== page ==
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Assistant Professor

Area of Study: Interpersonal Communication

Email: kstriley@unc.edu
Office: 111 Bingham Hall
Office Hours: By appointment

Curriculum Vitae

 

 

 

Biography

PhD     Communication, Ohio University, Athens, OH, 2014

M.A.    Communication, Missouri State University, Springfield, MO, 2008

B.A.      Communication, Truman State Univ., Kirksville, MO, summa cum laude, 2003

 

Dr. Striley researches social rejection and risk communication. Through a critical/interpretive lens, she explores the discursive construction of exclusive realities and systems of privilege, the myriad ways communication enables, constrains, resists, and transforms our sense of the possible, and the transformative potential of communication to make better social worlds.  She tends to explore subjects such as stigma, ostracism, bullying, social rejection, conflict management, dialogue, and deliberation.  Her research often takes her to realms of ethics, morality, identity, and social belonging, particularly in the contexts of interpersonal and health communication. She recently finished a book, Ostracism in the Age of Alienation, which presents a theoretical model of ostracism’s forms, functions, and processes. Data presented in the book is a culmination of more than a decade of work exploring ostracism in adolescence, young adulthood, healthcare, and the workplace.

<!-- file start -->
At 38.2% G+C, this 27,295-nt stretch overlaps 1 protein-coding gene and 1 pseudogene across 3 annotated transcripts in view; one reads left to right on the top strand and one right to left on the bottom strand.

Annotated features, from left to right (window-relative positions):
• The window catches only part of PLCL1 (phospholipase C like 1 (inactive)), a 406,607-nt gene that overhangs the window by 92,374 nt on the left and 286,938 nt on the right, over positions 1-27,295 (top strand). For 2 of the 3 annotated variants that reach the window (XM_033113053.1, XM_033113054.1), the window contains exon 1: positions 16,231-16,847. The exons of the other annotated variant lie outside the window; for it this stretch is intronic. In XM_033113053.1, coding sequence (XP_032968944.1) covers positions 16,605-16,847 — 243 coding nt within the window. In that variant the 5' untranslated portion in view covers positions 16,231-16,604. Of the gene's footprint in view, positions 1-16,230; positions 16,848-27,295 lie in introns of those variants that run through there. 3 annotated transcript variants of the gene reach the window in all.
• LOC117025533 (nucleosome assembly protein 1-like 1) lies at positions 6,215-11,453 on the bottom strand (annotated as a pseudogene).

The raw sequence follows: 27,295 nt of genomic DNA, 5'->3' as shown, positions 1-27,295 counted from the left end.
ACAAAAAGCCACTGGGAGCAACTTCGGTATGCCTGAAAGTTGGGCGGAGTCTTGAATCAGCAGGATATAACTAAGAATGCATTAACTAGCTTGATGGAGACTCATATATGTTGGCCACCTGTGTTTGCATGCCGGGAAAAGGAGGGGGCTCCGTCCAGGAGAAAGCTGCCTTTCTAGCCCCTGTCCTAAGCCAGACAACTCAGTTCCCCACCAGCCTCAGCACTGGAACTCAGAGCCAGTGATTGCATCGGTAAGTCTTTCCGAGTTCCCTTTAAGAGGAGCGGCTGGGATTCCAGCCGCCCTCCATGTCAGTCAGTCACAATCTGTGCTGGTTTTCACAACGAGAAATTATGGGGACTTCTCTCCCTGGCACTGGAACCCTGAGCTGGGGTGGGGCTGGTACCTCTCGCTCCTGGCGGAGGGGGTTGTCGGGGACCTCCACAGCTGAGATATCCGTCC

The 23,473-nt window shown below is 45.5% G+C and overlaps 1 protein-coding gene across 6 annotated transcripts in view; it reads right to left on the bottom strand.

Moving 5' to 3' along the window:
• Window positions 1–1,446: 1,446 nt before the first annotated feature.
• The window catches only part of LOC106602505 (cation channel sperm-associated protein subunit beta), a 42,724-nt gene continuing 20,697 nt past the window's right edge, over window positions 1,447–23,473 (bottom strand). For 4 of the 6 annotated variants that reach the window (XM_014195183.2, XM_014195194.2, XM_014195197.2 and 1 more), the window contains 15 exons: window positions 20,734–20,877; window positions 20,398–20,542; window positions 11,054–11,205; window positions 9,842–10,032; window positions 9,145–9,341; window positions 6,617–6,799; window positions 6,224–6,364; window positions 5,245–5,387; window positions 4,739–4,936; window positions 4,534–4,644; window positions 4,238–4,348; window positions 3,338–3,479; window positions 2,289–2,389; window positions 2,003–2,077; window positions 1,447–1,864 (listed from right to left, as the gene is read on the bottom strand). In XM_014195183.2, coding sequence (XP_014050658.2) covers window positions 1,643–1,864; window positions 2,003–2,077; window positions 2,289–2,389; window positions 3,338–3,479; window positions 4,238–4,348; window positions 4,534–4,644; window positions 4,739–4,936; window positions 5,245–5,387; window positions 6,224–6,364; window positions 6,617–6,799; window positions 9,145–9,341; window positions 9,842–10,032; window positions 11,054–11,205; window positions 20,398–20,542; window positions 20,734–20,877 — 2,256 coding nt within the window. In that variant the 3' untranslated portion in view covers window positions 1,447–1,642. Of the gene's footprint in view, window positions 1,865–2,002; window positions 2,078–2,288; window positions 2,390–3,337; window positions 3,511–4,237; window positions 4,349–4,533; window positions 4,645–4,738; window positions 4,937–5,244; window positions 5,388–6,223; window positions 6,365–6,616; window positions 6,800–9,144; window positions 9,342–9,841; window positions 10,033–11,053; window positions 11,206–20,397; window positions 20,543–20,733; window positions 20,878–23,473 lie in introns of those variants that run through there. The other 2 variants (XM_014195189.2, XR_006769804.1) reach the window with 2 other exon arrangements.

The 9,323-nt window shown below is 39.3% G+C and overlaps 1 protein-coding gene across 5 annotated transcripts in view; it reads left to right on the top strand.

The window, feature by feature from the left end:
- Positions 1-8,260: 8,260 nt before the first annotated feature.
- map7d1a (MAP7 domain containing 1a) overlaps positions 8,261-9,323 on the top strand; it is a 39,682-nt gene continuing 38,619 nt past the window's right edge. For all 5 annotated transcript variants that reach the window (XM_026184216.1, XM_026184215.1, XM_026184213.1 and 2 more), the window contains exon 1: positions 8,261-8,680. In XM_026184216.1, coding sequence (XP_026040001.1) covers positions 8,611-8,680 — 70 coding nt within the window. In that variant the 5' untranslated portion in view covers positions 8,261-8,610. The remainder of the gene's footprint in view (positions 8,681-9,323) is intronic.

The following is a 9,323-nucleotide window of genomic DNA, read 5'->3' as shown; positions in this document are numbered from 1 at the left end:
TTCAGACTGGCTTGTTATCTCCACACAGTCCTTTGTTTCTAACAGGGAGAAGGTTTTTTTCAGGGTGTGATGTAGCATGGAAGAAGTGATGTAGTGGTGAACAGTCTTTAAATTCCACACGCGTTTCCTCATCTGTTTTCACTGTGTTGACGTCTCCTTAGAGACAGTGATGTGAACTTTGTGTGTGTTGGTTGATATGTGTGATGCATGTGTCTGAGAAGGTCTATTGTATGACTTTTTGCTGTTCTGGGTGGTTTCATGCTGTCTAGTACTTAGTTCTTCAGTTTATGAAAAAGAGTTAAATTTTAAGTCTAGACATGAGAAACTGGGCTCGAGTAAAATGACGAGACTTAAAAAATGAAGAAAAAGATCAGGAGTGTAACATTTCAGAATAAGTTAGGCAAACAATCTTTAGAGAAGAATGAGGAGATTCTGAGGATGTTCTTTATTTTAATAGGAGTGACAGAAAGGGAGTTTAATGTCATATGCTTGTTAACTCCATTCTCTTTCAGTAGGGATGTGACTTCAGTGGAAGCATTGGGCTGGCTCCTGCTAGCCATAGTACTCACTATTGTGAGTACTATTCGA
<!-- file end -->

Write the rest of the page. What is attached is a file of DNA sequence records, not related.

Dr. Striley has created two theories about interconnections of social belonging, identity, and morality, with her colleague Dr. Kim Field-Springer.  Risk orders theory (ROT) explains how risk discourses inadvertently construct social, moral, and identity threats by constraining imaginative potential, agency, and definitions of self. Her ROT publications have received numerous awards and appeared in journals such as Health Communication and Health, Risk, & Society.  Also co-authored with Dr. Kim Field-Springer, managing meanings of embodied experiences (MMEE) theory describes the potential to direct interpersonal and societal health transformations through being (identity), doing (practice), and directed becoming (transformation) as individuals mindfully manage meanings of experiences as bodied beings. MMEE theory publications appear in Health Communication and Journal of Applied Communication Research.  While ROT focuses on the constraining aspects of health discourses, MMEE theory offers ways of becoming unstuck from societal constraints about health identities and practices.